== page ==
Kekona Smith spent nearly all of his first two weeks of life in the state’s largest homeless shelter — one of the luckier babies growing up homeless in Hawaii.
Kekona last week was at the Institute for Human Services family shelter in Iwilei with his 18-year-old mother, teenage uncles and aunties, and a grandmother who had her first of seven children as a teenager.
At IHS, Kekona and his family have access to on-site medical care and on-site social service case workers.
Just 2 miles down the road at the persistent Kakaako homeless encampment, an 8-month-old boy named Nasaiah Totoa is being raised, like Kekona, by homeless teenage parents.
Nasaiah doesn’t even have a floor to crawl on.
His 17-year-old mother tested positive in one pregnancy test, said Nasaiah’s father, Isiah Totoa, adding that she plans to take another test.
Totoa, 18, faces the prospect of becoming a father for the second time in less than two years as a homeless teenager himself.
“It teaches you a lot about life,” he said.
He said he earns money working as an “under-the-table landscaper.” But he has also earned some notoriety.
Totoa told the Honolulu Star-Advertiser last year that he was involved in the June 29 attack on state Rep. Tom Brower that drew attention to safety and health issues as the growing encampment became entrenched around the University of Hawaii Medical School and Hawaii Children’s Discovery Center.
Brower was attacked as he photographed the encampment. Totoa’s cousin — who was 14 at the time — was arrested.
The case was handled in Family Court and Brower has said that he does not know the outcome, but the boy’s family said he is back in the encampment.
A study released Thursday showed that more homeless people than ever — 14,954 — accessed homeless services such as shelters or social service outreach help in the 2015 fiscal year.
The only bright spot in the study by the Center on the Family at the University of Hawaii at Manoa and the Homeless Programs Office of the state Department of Human Services was the fact that 1.8 percent fewer homeless children accessed homeless services.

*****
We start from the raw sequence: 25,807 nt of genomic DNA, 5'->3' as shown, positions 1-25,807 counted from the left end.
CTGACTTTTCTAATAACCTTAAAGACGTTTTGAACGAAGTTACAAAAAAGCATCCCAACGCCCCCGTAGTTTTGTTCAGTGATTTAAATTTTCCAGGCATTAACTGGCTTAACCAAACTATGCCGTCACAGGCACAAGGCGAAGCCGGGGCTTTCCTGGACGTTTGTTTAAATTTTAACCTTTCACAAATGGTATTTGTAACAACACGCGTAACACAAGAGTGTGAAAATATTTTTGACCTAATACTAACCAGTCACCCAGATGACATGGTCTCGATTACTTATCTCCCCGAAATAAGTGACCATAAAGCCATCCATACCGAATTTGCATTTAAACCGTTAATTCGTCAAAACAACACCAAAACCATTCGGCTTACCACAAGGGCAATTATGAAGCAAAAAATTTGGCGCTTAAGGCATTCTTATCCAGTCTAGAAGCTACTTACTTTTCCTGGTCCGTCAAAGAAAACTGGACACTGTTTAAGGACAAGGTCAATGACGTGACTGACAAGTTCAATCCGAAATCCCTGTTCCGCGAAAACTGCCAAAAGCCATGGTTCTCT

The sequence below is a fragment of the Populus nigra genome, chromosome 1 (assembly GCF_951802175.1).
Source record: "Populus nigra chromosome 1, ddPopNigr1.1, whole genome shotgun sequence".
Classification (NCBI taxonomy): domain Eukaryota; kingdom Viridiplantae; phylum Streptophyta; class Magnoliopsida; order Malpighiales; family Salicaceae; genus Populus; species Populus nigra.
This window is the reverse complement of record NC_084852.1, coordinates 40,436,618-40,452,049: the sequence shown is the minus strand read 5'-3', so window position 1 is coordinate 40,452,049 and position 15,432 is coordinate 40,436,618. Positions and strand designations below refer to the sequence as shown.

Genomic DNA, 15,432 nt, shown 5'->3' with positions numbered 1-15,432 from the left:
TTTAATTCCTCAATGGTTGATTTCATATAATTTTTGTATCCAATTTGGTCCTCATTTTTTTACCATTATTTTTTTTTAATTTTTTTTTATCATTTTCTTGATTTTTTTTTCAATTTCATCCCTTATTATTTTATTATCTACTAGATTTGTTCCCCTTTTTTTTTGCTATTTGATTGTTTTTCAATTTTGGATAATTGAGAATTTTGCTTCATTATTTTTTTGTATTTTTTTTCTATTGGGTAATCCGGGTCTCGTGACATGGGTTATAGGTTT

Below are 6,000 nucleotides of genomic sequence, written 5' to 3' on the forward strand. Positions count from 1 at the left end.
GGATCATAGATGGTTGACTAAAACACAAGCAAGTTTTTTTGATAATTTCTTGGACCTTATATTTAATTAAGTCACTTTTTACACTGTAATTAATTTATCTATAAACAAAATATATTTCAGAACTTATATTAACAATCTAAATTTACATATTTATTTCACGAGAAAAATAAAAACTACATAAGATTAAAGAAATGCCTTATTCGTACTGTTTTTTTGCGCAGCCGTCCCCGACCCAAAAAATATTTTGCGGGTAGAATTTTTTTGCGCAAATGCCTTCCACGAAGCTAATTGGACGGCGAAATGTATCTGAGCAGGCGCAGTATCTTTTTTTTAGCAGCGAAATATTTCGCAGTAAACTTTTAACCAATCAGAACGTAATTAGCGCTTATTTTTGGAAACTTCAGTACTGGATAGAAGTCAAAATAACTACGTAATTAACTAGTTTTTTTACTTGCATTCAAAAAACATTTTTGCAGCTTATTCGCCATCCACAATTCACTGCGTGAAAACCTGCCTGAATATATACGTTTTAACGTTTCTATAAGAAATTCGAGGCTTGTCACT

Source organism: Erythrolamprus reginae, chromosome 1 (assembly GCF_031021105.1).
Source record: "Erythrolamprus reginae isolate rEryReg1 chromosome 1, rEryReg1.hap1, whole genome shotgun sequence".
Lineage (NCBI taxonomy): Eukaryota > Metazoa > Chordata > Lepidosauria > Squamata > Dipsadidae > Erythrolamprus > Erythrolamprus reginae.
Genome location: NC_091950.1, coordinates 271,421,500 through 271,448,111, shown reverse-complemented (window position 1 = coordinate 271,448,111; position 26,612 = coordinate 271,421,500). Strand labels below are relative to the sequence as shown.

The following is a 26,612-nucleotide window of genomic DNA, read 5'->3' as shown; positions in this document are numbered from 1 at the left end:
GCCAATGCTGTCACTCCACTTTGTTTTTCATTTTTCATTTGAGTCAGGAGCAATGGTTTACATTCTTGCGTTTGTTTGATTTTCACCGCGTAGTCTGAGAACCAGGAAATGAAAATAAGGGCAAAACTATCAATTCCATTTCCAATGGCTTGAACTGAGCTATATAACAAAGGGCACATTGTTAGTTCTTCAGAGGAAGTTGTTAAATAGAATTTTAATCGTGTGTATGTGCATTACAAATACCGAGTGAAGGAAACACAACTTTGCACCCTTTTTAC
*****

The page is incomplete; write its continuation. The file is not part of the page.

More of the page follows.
But the study still found that 3,494 children such as Kekona and Nasaiah were growing up homeless across the islands.
They not only face the challenge of being homeless, but have additional struggles being raised by homeless teenagers who are typically scared and unsure how to get help.
Pregnant teenagers in general tend to neglect proper prenatal care, a pattern that’s only exacerbated by poverty, said Dr. Nadine Tenn-Salle, chief of pediatrics at the Queen’s Medical Center.
“In Hawaii, about 14 percent of pregnant women do not get prenatal care,” Tenn-Salle said. “And for young girls 15 to 17, that number is even higher — at 26 percent. For girls younger than 15 it jumps to 51 percent. For a young teenager with an additional life stressor such as homelessness or poverty, it can be very complicated for women like that to have a healthy baby. To be honest, unless someone goes out there and helps this girl (in Kakaako), it’s most likely that the first time she will connect with the health care system is when she’s in delivery.”
Nasaiah’s mother was sleeping each time the Honolulu Star-Advertiser repeatedly visited her tent last week in the mornings and afternoons.
Neither Totoa, nor his mother and father (who all live in the encampment) were clear about what kind of prenatal or birth control advice Nasaiah’s mother was receiving or what kind of medical checkups the 8-month-old baby was getting.
In general, babies born to mothers who do not receive proper prenatal care are more likely to have low birth weight, respiratory problems, learning disabilities and other potential complications, Tenn-Salle said.
Their prenatal problems can be made worse if their mothers are children themselves.
“There is a psychological barrier because a young teen is not quite sure how they feel about pregnancy,” Tenn-Salle said. “They’re so frightened, often in denial that they are pregnant and trying to hide it. But that window of time early in the pregnancy is the most critical for the baby’s health. They have to process all this and all the while the baby is growing inside them.”